Tuesday evening’s talk 20 April: A day in the life with Dave Atkinson

  1. Last meeting: A Day in the Life with Dave Atkinson


Dave gave us an illustrated tour of a day in the life of the inhabitants of the Zimanga private game reserve which lies north of Durban in South Africa. The reserve is 70 square kilometres of bush veld and fever tree forest and is bisected by the Mkuze river.


Morning: starting very early in the morning Dave was on a pre-dawn journey to a hide when his party came across a couple of lions. One of the vehicles shone a light on one of the lions and Dave caught the lion back-lit. It is a stunning shot, the lion is rim lit and has a dark ruddy red aura. This photo has done very well in competitions – and this was just the start of the day. He showed us shots of nyala in silhouette with sunbursts, oxpeckers on buffaloes’ heads, a very cute lion cub with mother, hawk on a branch with a fantastic backdrop of trees and many other animals as he was driven around the reserve. There was also a low angle shot of the giraffe whose neck appeared to be extra elongated. There were also shots of birds, pied kingfishers feeding, a heron reflected in the lagoon, jacana and a black crake.


We were then taken to the scavenger hide. This is a hide in front of a hole where frozen meat has been place. The meat thaws throughout the day and different scavenger birds feed as the sun melts the meat, which takes about four hours. It’s a prime spot for scavengers and who ever holds the territory get the best bits. Dave had great shots of a tawny eagle fighting off other diners as it protected its place at the table. A pair of white neck ravens strutted around trying to distract the eagle, as the eagle saw off one the other one nipped in to get a beak full. It didn’t always work. A vulture turned up which the eagle saw off then came the very cunning pied crows who would peck at the eagle’s tail feathers, the eagle would chase the bird away while the rest of the crows go their fill.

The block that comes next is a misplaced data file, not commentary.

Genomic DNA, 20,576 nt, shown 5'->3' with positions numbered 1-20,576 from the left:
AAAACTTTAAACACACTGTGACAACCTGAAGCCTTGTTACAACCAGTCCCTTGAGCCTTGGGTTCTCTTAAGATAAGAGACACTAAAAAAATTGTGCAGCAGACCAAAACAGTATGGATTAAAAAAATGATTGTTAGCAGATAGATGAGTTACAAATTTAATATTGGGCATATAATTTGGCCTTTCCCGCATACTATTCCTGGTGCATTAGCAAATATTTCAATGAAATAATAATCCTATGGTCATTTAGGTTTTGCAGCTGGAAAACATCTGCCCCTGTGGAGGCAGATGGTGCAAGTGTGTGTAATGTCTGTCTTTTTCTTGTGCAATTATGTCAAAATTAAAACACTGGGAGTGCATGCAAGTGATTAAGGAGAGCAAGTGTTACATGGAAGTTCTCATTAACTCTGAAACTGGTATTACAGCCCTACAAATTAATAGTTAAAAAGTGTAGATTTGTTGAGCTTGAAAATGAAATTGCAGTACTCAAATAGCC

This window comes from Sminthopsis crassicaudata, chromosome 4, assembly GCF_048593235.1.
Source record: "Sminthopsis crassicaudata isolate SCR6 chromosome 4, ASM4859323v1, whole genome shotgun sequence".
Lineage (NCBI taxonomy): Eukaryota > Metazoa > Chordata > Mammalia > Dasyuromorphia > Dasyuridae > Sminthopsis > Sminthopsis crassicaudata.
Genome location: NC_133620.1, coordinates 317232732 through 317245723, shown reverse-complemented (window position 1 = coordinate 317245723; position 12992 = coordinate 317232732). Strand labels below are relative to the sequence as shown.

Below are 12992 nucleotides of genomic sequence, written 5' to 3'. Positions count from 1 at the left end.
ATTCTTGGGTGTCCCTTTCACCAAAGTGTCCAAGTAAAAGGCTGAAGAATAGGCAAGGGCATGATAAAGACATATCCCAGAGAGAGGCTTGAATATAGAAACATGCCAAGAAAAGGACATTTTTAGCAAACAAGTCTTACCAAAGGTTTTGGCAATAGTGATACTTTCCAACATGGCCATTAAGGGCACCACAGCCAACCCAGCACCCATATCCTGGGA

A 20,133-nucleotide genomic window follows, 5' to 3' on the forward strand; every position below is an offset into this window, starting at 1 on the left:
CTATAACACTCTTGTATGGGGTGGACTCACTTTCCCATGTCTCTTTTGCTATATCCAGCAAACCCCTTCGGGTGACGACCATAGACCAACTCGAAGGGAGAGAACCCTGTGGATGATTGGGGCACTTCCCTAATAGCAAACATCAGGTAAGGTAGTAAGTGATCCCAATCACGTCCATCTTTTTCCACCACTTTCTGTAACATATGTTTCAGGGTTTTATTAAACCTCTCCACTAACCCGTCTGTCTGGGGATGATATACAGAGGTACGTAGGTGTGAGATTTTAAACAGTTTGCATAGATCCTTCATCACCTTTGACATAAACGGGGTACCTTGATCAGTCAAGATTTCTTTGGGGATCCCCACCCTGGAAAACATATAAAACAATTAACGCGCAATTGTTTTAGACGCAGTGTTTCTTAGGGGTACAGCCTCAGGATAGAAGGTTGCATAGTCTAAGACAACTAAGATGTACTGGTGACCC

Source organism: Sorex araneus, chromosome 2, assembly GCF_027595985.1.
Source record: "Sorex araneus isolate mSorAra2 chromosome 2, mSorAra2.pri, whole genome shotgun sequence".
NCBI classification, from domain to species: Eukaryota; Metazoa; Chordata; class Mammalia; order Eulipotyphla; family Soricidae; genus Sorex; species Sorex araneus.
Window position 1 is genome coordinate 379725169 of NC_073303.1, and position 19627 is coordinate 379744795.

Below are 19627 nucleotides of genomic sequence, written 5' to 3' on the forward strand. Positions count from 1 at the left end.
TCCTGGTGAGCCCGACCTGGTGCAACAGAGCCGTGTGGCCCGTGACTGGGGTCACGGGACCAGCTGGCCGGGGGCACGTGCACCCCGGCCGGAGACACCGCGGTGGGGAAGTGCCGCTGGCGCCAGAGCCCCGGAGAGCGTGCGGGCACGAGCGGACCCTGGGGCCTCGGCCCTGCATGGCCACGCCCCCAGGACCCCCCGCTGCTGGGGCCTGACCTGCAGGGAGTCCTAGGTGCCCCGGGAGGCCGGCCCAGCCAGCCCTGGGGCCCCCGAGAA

Afternoon: the reserve is not big and has a pride of lions which has two alpha males. The future of any juvenal males is precarious as they cannot leave as the reserve is too small and they are not strong enough to usurp the alpha males. Dave showed very graphically this predicament. We followed a female and an alpha male lion on the search for one of the younger males. The female was leading the way. Eventually they come across the younger male and a fight began. The younger male put up a good fight against the two of them but finally took a subservient pose and the alpha male kicked sand over his younger rival to show who is boss around here.


We were then back to a lagoon watching birds such as egrets, close up shot of a hamerkop with remarkable shallow depth of field, pied kingfishers very close up pecking at the hide’s window as it saw its reflection in the glass and several sacred ibises. The birds get very close up and Dave had a great shot of an oxpecker very close up photo-bombing a giraffe.


Late afternoon: Dave’s party turned up at the water hole hide only to find a pride of lions relaxing close to the entrance. Walking past a pride of lions they took shots of the pride thinking that while the pride was around there would be no animals at the water hole. The pride was soon up and away as some warthogs passed by and the lions gave chase. There were very few animals around the waterhole so it was back in the 4×4 for a drive around and a walk on foot to see some cheetahs who had just finished a kill and blood could be seen on their whiskers.


Back to the hide and Dave showed a sequence of a lion cub coming to the water hole to drink. He shot with a silent mirrorless camera which did not disturb the cub. Those with DSLRs which has noisy shutters have to wait until the animal settles before they can get their shots. The cub drinking has been very good in competitions for Dave and it won the crowd vote in the Year of the Lion photographic competition.


Night: the evening through to morning was spent in the waterhole hide – 18 hours in total. The hide is equipped with kitchen, toilet, beds and an alarm bell to wake you up when any animal approached the waterhole. The water hole is fairly small and the animals are very close to the viewing window meaning that a wide angle lens is needed at times. The shots were spectacular, cape buffaloes drinking, rhinos, impalas, nyalas – females first to make sure all is safe then the male – and magnificent lions. Superb photos. In the morning birds arrive, eagles, iridescent starlings, beautiful emerald-spotted wood doves, canaries, hornbill and more.


This was a thoroughly enthralling evening and if you want to experience the wildlife yourself Dave said that Norfolk Wildlife Photography has a few places in January and June next year for trips to Zimanga.

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